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Tuesday, November 28, 2000
Globetrotters lose to No. 5 Michigan State




The Harlem Globetrotters rarely finish a game without a "W" next to the final score. But after 1,270 consecutive victories, dating back to Sept. 12, 1995, the Globetrotters finally took a loss Monday night.

The team that is never supposed to lose faced some of its stiffest competition in nearly 40 years as the Trotters fell to fifth-ranked Michigan State, 72-68. It was the Globetrotters' first defeat to a collegiate team since 1962.

Brown, Tyrone
Tyrone Brown and the Harlem Globetrotters can play a little along with the tricks.

The team now will travel to West Lafayette, Ind., to take on the Purdue Boilermakers in Mackey Arena on Wednesday night.

What in the name of Meadowlark Lemon is going on here?

Since former Globetrotter Mannie Jackson bought the team in 1993, he has set his eyes on the forgotten past -- a past that includes scheduling serious competition and testing the legitimacy of the players who currently wear red, white and blue.

The team didn't always make its living with trick shots and gag routines. The Trotters twice defeated George Mikan's NBA champion Minneapolis Lakers in the late 1940s and played college teams until 1950.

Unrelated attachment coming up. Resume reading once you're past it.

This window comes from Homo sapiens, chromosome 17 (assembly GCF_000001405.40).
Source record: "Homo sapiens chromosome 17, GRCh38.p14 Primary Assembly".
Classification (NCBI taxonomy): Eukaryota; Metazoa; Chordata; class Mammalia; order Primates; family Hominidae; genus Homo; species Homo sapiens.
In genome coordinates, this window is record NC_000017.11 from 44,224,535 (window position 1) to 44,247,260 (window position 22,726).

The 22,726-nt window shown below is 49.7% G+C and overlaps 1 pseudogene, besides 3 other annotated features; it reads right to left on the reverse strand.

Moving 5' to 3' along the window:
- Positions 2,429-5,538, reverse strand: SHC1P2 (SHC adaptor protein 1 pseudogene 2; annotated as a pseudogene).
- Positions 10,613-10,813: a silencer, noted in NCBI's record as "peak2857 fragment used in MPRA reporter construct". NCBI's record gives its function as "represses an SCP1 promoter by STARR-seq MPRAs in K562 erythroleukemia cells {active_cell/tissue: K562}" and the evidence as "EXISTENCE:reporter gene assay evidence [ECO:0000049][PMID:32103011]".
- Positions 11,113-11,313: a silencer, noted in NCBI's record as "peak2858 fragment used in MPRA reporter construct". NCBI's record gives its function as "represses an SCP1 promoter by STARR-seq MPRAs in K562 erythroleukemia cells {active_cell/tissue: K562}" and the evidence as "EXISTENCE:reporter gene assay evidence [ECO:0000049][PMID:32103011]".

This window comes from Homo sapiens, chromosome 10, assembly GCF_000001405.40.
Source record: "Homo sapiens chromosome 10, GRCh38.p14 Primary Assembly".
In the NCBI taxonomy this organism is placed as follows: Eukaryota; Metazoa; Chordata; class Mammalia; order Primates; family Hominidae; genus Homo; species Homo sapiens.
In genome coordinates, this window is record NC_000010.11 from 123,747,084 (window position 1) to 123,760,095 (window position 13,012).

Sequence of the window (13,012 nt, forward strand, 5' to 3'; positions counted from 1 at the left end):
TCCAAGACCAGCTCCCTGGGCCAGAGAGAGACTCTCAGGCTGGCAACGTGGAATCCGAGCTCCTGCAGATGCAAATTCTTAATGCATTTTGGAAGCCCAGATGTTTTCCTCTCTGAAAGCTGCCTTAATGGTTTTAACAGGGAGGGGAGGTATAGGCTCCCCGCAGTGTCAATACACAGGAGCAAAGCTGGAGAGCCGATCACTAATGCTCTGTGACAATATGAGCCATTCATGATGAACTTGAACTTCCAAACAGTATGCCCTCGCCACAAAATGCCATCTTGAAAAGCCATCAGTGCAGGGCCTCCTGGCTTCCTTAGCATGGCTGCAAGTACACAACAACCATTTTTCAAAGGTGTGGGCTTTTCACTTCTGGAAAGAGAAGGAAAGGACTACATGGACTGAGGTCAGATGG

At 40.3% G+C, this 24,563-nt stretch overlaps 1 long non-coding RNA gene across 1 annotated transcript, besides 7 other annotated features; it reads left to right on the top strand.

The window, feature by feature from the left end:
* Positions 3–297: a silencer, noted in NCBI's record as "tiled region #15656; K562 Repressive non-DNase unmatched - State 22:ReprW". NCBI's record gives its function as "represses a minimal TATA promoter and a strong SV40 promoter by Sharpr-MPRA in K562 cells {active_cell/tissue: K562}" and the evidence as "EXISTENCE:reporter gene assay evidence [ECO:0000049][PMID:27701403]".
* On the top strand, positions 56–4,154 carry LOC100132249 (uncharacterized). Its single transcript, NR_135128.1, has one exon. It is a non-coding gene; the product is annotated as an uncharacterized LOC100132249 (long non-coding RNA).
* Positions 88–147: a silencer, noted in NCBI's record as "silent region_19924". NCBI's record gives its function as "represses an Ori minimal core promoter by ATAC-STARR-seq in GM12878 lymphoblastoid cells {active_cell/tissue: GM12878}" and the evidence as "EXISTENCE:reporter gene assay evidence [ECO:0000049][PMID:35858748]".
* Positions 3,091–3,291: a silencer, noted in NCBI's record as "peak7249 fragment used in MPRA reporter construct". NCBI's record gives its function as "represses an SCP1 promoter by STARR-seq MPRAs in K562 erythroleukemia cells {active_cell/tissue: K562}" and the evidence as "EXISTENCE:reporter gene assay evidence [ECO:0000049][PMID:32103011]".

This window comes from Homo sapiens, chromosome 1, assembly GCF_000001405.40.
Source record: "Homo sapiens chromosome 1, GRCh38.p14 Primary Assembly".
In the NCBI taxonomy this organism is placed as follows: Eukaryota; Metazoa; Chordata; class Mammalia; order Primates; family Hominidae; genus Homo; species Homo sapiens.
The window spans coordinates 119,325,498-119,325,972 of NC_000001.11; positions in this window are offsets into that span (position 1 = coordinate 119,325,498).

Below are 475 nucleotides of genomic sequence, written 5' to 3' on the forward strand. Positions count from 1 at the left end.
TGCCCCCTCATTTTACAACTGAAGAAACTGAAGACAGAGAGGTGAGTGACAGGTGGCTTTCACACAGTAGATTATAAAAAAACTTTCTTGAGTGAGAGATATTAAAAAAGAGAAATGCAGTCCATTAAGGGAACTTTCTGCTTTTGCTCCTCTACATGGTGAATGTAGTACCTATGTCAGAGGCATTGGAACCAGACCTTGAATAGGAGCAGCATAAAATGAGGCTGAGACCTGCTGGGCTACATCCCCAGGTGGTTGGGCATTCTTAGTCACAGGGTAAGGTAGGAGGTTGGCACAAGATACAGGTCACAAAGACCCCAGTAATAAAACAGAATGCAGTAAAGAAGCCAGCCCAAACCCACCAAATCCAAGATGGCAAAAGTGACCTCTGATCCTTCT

"The Globetrotters are recognized as, without a doubt, one of the best barnstorming teams in the world," Jackson said. "When I took the team over in 1993, we had lost that competitive edge -- the ability to compete as a barnstorming team. I felt with the emergence of basketball all over the world and independent teams in this country that wanted to test their mettle against good pros, that there was a market again for barnstorming basketball."

So in 1997, 35 years after the Globetrotters played their last game against college competition, Jackson brought back the tradition.

Before the defeat Monday night, the Globetrotters didn't lose a game to a college under Jackson as they swept a three-game series against the National Association of Basketball Coaches All-Stars in May and squeaked by Metro State 76-69 on Friday.

The Globetrotters usually feature players like Michael "Wild Thing" Wilson, who played at the University of Memphis. He is known as the world record holder in the vertical slam dunk at 12 feet, 2 inches.

But for the serious play, the team had the help of the recent additions of forward Alex Sanders, who played at Louisville and scored 16 against the Spartans last year, and former Kentucky standout guard Wayne Turner, who set an NCAA record for the most games played throughout his career (151).

The Globetrotters' brand of basketball is just happy to be alive for its upcoming 75th anniversary tour. In the early '90s, the fun-loving Globetrotters almost became past tense. The team's holding company, which also owned the Ice Capades, filed for bankruptcy. Enter former Globetrotter and Honeywell Corp. executive Jackson, who quickly rounded up financing and bought the team for a bargain basement price of $5.5 million.

"It was probably the only property that the holding company had that was still above water, doing fairly well, but it was going down real fast," said Jackson, who had hope in a new generation of "Sweet Lou" Dunbars and Curly Neals.

Since Jackson's purchase, the barnstorming team is once again a fan favorite throughout the United States and the world. Last year, more than 2 million people came to see the Globetrotters, thanks to the two separate teams that played more than 200 games on their North American tour alone.